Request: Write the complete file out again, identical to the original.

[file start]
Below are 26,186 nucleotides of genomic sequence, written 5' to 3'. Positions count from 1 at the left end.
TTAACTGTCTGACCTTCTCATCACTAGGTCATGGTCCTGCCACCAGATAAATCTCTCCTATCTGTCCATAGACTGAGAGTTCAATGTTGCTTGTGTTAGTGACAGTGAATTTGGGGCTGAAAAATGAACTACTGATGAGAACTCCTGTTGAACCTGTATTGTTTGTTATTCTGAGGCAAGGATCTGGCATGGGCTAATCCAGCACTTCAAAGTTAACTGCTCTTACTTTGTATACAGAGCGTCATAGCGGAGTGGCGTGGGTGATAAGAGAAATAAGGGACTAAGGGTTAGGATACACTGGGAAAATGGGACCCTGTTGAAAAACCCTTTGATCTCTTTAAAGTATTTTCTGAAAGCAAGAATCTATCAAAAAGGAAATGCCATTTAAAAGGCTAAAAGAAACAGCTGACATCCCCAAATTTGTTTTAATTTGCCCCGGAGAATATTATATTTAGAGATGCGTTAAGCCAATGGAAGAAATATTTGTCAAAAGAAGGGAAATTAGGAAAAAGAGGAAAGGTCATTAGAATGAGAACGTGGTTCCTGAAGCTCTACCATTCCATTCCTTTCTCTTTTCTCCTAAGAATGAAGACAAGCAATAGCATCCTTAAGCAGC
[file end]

Below are 26,186 nucleotides of genomic sequence, written 5' to 3'. Positions count from 1 at the left end.
TTAACTGTCTGACCTTCTCATCACTAGGTCATGGTCCTGCCACCAGATAAATCTCTCCTATCTGTCCATAGACTGAGAGTTCAATGTTGCTTGTGTTAGTGACAGTGAATTTGGGGCTGAAAAATGAACTACTGATGAGAACTCCTGTTGAACCTGTATTGTTTGTTATTCTGAGGCAAGGATCTGGCATGGGCTAATCCAGCACTTCAAAGTTAACTGCTCTTACTTTGTATACAGAGCGTCATAGCGGAGTGGCGTGGGTGATAAGAGAAATAAGGGACTAAGGGTTAGGATACACTGGGAAAATGGGACCCTGTTGAAAAACCCTTTGATCTCTTTAAAGTATTTTCTGAAAGCAAGAATCTATCAAAAAGGAAATGCCATTTAAAAGGCTAAAAGAAACAGCTGACATCCCCAAATTTGTTTTAATTTGCCCCGGAGAATATTATATTTAGAGATGCGTTAAGCCAATGGAAGAAATATTTGTCAAAAGAAGGGAAATTAGGAAAAAGAGGAAAGGTCATTAGAATGAGAACGTGGTTCCTGAAGCTCTACCATTCCATTCCTTTCTCTTTTCTCCTAAGAATGAAGACAAGCAATAGCATCCTTAAGCAGC